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Notice – Proposed Indian Oil and Gas Regulations



Category: relating to consultations and public input
Organization: Indigenous and Northern Affairs Canada
Date: September 05, 2017

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Notice – Proposed Indian Oil and Gas Regulations

This is an early draft of the proposed regulations (prior to their approval and pre-publication in Canada Gazette, Part I) that would entirely replace the existing Indian Oil and Gas Regulations, 1995.

Background and Context:

The regime that governs the management and administration of oil and gas resources on First Nations reserve lands needed to be modernized to ensure First Nations reserve lands are competitive with surrounding regimes and to ensure oil and gas activities are regulated in an effective manner. Originally passed in the 1970’s, the Indian Oil and Gas Act and Indian Oil and Gas Regulations are administered by Indian Oil and Gas Canada (IOGC), a special operating agency of Indigenous and Northern Affairs Canada (INAC), located on Tsuut’ina Nation lands, just outside Calgary.

Legislation amending the Indian Oil and Gas Act, 1974 received Royal Assent in May 2009 resulting in the new Indian Oil and Gas Act, 2009 (IOGA, 2009). The IOGA, 2009 provided for the development of new regulations to replace the Indian Oil and Gas Regulations, 1995. The IOGA, 2009 and its associated new regulations will both become law once the new regulations are ready. Both the 2009 Act and the proposed new regulations were developed in co-operation with the Indian Resource Council, an Aboriginal organization that advocates on behalf of over 180 First Nations with oil and gas resources or the potential for such resources. During this process, the Indian Resource Council was funded for both their participation and to obtain independent legal and technical advice on both the Act and the regulations.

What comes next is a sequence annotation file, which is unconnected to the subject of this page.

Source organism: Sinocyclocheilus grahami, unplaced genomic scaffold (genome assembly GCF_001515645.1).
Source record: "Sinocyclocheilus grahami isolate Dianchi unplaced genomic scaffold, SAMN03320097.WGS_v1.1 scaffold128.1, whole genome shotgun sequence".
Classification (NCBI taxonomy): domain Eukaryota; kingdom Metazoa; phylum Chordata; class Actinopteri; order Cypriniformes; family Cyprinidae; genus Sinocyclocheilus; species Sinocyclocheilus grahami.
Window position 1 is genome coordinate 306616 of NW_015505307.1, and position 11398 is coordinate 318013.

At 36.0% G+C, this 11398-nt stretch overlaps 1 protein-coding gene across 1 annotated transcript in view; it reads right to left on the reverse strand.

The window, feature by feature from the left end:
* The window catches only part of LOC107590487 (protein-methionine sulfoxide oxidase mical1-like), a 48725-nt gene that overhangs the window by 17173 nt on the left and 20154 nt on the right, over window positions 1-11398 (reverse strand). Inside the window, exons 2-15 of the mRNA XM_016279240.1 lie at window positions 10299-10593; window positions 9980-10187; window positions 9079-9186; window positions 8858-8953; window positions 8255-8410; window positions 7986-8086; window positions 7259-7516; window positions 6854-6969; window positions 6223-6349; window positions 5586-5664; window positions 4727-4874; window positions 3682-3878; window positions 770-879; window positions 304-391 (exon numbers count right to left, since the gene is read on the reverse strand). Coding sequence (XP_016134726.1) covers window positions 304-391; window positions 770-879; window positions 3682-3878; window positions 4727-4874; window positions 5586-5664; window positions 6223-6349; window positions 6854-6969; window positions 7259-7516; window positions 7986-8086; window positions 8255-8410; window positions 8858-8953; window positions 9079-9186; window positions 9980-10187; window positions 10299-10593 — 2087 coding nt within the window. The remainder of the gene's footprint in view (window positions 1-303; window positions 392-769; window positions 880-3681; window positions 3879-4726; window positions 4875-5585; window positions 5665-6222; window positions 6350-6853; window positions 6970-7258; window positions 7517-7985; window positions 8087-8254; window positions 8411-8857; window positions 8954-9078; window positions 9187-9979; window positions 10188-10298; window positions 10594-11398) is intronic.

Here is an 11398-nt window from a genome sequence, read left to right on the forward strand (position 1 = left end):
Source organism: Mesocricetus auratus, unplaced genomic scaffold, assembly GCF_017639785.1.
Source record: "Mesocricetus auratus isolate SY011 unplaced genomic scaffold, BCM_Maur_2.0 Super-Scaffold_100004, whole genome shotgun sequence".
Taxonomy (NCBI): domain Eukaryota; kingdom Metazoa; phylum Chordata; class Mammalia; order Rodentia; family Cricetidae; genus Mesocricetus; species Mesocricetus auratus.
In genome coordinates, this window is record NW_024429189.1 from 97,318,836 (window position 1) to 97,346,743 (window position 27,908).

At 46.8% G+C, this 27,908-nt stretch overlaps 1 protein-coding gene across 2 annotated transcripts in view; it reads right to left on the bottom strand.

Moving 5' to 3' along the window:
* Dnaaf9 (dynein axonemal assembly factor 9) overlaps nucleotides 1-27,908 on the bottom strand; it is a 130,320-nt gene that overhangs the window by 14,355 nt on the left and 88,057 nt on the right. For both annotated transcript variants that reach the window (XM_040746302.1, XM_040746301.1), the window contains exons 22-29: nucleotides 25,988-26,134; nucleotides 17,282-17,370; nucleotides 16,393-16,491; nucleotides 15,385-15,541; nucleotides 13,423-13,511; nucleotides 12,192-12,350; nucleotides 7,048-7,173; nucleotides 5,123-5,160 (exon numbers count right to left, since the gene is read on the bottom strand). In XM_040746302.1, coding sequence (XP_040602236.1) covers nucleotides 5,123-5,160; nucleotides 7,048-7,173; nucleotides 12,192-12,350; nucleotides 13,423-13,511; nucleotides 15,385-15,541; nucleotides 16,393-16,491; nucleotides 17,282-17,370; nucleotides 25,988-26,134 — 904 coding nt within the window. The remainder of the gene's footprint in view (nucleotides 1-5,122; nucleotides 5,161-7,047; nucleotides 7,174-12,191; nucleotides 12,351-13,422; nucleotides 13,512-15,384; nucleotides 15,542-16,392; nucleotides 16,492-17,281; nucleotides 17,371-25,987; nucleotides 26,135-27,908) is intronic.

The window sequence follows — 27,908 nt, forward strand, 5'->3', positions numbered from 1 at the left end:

Proposed New Regulations:
The following is a brief summary of some of the key provisions of the proposed regulations.

Subsurface Tenure: Both Chief and Council and the Minister must approve any contract issued for the exploration or exploitation of oil and gas on First Nations reserve lands. The proposed regulations clearly stipulate the criteria the Minister will, in consultation with the First Nation, use to evaluate a proposed contract. First Nations will be able to negotiate drilling commitments, earning provisions, and the contract depth of earning wells in order to meet specific needs and circumstances.

 

Leases will have an initial term of 3 years and permits will have an initial fixed term between 2 and 5 years depending on the region in which the contract is located. However, to ensure flexibility in an unpredictable industry, First Nations have the ability to grant an initial term up to 5 years or amend the term to a maximum of 5 years.

 

The cumbersome lease selection process is replaced with a provision that allows oil and gas production to occur from permit lands, and earned permit lands to qualify for a 3-year intermediate term. Again, to ensure flexibility, First Nations have the ability to amend the intermediate term to a maximum of 5 years.